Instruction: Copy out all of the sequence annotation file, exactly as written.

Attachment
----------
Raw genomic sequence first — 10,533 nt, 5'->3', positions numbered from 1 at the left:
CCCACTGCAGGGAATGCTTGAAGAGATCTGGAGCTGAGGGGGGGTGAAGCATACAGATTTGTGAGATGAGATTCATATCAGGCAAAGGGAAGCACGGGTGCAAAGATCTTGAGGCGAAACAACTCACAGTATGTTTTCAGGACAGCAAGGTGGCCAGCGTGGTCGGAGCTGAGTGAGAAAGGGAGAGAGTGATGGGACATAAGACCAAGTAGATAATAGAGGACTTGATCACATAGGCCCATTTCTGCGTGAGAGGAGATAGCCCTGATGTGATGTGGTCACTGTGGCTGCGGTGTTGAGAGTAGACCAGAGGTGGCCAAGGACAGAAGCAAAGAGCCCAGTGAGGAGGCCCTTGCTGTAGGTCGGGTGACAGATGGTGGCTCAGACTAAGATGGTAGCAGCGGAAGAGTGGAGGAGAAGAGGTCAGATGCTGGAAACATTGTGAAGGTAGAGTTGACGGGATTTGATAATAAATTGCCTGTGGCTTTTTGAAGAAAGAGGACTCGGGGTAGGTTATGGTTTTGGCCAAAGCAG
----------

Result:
Raw genomic sequence first — 10,533 nt, 5'->3', positions numbered from 1 at the left:
CCCACTGCAGGGAATGCTTGAAGAGATCTGGAGCTGAGGGGGGGTGAAGCATACAGATTTGTGAGATGAGATTCATATCAGGCAAAGGGAAGCACGGGTGCAAAGATCTTGAGGCGAAACAACTCACAGTATGTTTTCAGGACAGCAAGGTGGCCAGCGTGGTCGGAGCTGAGTGAGAAAGGGAGAGAGTGATGGGACATAAGACCAAGTAGATAATAGAGGACTTGATCACATAGGCCCATTTCTGCGTGAGAGGAGATAGCCCTGATGTGATGTGGTCACTGTGGCTGCGGTGTTGAGAGTAGACCAGAGGTGGCCAAGGACAGAAGCAAAGAGCCCAGTGAGGAGGCCCTTGCTGTAGGTCGGGTGACAGATGGTGGCTCAGACTAAGATGGTAGCAGCGGAAGAGTGGAGGAGAAGAGGTCAGATGCTGGAAACATTGTGAAGGTAGAGTTGACGGGATTTGATAATAAATTGCCTGTGGCTTTTTGAAGAAAGAGGACTCGGGGTAGGTTATGGTTTTGGCCAAAGCAG